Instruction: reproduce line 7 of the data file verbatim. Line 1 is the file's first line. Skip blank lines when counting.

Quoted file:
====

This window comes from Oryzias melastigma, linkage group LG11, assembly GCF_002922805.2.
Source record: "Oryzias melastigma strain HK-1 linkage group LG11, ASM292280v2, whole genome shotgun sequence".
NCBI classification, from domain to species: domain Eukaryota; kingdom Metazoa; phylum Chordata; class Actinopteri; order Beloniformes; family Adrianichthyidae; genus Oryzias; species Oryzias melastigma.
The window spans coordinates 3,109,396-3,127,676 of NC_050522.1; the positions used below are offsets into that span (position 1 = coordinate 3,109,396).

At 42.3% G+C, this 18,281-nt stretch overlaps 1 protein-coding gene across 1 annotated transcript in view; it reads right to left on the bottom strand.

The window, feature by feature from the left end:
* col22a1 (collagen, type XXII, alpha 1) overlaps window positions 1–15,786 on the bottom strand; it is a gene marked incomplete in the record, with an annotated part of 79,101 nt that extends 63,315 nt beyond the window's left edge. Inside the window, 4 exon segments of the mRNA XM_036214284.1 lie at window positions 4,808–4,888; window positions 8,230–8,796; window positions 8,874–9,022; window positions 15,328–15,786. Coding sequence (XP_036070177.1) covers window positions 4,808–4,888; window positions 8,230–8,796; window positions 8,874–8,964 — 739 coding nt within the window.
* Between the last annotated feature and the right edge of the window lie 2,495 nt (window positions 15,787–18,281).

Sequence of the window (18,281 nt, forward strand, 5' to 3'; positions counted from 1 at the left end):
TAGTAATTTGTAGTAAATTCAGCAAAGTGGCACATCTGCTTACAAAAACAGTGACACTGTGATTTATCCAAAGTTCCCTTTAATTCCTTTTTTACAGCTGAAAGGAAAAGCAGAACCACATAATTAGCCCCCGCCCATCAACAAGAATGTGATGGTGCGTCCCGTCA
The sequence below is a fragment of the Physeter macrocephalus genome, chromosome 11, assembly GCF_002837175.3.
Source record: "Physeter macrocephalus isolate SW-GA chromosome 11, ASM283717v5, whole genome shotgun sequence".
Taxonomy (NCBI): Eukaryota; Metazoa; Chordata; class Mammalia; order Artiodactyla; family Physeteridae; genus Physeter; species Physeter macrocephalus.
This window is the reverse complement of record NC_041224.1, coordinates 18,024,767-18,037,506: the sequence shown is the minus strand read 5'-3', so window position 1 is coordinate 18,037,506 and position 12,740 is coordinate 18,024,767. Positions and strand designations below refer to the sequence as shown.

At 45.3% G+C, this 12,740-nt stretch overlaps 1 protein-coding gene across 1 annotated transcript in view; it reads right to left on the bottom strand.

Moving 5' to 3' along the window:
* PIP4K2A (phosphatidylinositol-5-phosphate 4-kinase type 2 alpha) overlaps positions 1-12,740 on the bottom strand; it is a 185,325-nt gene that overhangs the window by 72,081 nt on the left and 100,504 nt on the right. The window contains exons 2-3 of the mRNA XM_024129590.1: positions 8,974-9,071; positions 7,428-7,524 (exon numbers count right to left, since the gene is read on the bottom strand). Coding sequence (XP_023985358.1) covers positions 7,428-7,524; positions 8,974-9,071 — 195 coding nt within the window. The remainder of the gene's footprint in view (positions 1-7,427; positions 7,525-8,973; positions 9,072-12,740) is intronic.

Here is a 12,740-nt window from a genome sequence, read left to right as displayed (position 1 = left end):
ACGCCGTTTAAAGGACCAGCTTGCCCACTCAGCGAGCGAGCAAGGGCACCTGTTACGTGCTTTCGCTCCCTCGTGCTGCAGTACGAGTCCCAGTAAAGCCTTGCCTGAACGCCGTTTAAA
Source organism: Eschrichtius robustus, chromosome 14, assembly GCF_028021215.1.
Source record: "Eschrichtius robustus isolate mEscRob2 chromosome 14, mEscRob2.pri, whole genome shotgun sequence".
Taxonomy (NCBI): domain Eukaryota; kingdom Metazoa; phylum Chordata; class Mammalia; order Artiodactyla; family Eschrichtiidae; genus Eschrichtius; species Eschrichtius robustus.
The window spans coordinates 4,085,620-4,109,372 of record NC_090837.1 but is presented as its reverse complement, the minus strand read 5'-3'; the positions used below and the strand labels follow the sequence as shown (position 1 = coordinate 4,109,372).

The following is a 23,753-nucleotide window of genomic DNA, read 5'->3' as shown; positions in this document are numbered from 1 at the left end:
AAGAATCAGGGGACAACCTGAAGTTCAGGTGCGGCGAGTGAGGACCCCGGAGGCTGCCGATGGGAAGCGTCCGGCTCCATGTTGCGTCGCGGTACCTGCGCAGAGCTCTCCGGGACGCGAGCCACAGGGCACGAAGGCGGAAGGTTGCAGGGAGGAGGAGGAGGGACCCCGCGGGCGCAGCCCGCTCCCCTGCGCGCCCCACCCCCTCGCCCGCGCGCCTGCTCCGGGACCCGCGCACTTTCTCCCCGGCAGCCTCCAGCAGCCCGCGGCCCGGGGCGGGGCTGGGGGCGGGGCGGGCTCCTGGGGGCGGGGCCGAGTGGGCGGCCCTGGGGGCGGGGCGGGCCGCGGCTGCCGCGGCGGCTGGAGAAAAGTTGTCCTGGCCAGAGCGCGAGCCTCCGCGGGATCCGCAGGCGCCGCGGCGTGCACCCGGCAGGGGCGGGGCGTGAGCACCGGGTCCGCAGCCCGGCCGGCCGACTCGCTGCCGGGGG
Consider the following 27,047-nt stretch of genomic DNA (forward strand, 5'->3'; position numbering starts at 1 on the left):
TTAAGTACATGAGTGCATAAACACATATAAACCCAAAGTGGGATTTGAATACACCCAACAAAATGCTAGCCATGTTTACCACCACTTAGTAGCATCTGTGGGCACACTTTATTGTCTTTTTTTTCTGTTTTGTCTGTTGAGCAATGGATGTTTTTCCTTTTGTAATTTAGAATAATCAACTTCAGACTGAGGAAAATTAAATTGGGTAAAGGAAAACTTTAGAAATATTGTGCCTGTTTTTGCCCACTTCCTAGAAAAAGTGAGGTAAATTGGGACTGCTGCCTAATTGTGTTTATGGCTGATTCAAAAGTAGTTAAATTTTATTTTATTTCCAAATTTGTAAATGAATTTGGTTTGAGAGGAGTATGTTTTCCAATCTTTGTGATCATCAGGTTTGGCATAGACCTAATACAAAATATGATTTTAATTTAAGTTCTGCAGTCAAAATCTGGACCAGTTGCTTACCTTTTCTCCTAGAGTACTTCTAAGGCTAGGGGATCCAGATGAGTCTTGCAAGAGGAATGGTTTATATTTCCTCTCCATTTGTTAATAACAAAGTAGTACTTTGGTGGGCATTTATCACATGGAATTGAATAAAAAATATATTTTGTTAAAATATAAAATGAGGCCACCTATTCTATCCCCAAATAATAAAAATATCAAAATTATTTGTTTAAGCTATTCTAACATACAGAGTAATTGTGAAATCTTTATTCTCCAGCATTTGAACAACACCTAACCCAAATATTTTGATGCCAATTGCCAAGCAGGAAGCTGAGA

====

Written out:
* col22a1 (collagen, type XXII, alpha 1) overlaps window positions 1–15,786 on the bottom strand; it is a gene marked incomplete in the record, with an annotated part of 79,101 nt that extends 63,315 nt beyond the window's left edge. Inside the window, 4 exon segments of the mRNA XM_036214284.1 lie at window positions 4,808–4,888; window positions 8,230–8,796; window positions 8,874–9,022; window positions 15,328–15,786. Coding sequence (XP_036070177.1) covers window positions 4,808–4,888; window positions 8,230–8,796; window positions 8,874–8,964 — 739 coding nt within the window.